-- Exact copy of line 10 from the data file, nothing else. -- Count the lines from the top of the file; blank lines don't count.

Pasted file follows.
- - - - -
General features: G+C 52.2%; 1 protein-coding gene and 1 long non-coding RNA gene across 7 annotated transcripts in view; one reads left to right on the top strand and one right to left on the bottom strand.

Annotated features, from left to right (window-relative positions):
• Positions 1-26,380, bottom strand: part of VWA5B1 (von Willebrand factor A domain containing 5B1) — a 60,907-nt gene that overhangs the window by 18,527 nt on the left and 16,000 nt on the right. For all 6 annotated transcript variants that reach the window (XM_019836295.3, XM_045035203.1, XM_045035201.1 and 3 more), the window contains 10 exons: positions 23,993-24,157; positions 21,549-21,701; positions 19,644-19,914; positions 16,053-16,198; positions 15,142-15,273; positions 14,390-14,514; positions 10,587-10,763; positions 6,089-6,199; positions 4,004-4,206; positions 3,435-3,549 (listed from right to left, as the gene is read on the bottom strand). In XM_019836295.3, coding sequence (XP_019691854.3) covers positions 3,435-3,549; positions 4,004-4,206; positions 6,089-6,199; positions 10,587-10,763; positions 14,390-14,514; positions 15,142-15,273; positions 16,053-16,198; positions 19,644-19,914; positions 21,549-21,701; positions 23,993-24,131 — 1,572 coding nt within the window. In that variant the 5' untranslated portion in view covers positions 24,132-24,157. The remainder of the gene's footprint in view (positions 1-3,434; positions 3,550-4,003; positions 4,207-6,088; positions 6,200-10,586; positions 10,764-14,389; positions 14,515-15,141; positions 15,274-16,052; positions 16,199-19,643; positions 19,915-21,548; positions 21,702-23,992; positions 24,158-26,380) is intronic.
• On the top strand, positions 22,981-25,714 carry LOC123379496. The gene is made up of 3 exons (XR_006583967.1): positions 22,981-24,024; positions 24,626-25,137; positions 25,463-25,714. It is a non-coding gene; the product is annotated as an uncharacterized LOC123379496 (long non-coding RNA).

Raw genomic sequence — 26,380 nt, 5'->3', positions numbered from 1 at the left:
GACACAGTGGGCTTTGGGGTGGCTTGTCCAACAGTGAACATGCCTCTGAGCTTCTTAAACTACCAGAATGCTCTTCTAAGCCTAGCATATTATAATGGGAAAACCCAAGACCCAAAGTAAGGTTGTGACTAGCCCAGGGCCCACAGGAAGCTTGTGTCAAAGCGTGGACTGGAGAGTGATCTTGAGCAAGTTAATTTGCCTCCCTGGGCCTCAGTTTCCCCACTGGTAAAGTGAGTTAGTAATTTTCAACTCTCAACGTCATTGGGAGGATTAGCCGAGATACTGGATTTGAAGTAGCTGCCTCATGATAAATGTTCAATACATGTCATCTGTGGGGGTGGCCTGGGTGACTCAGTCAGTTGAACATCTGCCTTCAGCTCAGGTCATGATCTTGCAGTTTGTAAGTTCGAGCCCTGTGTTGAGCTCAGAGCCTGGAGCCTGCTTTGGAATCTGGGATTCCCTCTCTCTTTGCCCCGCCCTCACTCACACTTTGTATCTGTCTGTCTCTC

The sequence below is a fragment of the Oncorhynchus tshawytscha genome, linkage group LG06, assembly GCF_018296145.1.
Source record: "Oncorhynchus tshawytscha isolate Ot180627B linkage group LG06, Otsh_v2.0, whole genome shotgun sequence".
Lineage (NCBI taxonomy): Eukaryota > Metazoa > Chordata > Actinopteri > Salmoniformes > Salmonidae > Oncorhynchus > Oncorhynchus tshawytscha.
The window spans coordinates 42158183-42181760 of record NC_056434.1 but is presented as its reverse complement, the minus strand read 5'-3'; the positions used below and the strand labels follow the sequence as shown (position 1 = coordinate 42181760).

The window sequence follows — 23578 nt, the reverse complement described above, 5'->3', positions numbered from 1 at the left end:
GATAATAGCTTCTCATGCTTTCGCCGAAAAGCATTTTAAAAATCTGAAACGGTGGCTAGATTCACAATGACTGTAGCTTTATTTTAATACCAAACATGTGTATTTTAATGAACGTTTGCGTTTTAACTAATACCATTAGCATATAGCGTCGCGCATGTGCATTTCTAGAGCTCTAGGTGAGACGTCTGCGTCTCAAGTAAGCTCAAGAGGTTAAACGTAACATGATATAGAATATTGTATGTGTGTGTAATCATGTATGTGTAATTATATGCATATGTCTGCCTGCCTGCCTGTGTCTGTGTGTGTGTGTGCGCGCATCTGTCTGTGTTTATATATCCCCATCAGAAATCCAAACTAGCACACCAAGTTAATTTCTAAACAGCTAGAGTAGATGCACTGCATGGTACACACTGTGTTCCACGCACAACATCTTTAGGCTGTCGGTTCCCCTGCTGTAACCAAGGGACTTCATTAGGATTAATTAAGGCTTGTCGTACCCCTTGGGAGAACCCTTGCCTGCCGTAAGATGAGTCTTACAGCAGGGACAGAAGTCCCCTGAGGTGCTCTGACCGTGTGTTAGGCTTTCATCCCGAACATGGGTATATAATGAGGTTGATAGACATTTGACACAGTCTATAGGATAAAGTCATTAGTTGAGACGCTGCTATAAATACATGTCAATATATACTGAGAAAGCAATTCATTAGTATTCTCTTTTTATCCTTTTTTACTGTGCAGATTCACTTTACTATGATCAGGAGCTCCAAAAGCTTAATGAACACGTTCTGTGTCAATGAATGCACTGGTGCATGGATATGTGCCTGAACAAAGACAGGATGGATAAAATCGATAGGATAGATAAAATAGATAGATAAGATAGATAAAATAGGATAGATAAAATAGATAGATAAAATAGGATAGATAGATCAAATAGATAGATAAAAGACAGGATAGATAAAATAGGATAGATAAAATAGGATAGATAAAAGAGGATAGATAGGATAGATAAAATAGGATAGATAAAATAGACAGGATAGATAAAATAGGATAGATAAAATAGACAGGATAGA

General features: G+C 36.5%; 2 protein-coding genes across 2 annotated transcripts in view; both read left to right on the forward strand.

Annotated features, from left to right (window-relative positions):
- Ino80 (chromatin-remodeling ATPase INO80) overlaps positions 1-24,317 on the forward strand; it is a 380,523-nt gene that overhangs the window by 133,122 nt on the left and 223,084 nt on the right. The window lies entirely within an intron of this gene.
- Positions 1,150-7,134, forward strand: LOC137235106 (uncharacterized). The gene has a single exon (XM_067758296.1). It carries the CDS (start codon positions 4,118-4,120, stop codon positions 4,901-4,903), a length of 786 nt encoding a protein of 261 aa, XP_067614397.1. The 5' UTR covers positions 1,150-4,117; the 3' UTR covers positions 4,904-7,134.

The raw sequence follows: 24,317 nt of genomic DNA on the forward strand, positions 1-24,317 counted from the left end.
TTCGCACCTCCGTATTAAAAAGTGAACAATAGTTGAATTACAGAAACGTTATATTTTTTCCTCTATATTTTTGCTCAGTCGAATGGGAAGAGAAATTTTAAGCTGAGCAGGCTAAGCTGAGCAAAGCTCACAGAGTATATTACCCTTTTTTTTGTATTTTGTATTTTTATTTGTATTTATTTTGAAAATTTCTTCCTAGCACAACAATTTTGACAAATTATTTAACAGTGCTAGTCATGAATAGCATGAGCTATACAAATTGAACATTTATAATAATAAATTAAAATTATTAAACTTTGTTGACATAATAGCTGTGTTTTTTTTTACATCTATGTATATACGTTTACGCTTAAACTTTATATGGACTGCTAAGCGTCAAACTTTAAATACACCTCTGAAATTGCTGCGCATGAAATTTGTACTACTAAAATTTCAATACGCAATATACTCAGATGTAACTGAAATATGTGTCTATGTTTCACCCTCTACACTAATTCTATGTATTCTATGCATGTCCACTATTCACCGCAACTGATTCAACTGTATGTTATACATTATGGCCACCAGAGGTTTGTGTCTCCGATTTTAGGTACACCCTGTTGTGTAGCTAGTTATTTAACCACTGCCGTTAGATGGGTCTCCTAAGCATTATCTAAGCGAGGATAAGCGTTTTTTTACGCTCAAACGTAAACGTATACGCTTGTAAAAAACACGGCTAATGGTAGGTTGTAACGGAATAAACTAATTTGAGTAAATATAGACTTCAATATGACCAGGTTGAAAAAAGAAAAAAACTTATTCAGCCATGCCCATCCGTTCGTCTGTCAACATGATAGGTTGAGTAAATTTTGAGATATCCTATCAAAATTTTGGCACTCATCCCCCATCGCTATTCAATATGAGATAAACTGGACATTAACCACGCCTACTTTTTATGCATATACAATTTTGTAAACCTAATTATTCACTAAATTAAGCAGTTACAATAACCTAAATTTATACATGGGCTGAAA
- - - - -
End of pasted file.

The window spans coordinates 42158183-42181760 of record NC_056434.1 but is presented as its reverse complement, the minus strand read 5'-3'; the positions used below and the strand labels follow the sequence as shown (position 1 = coordinate 42181760).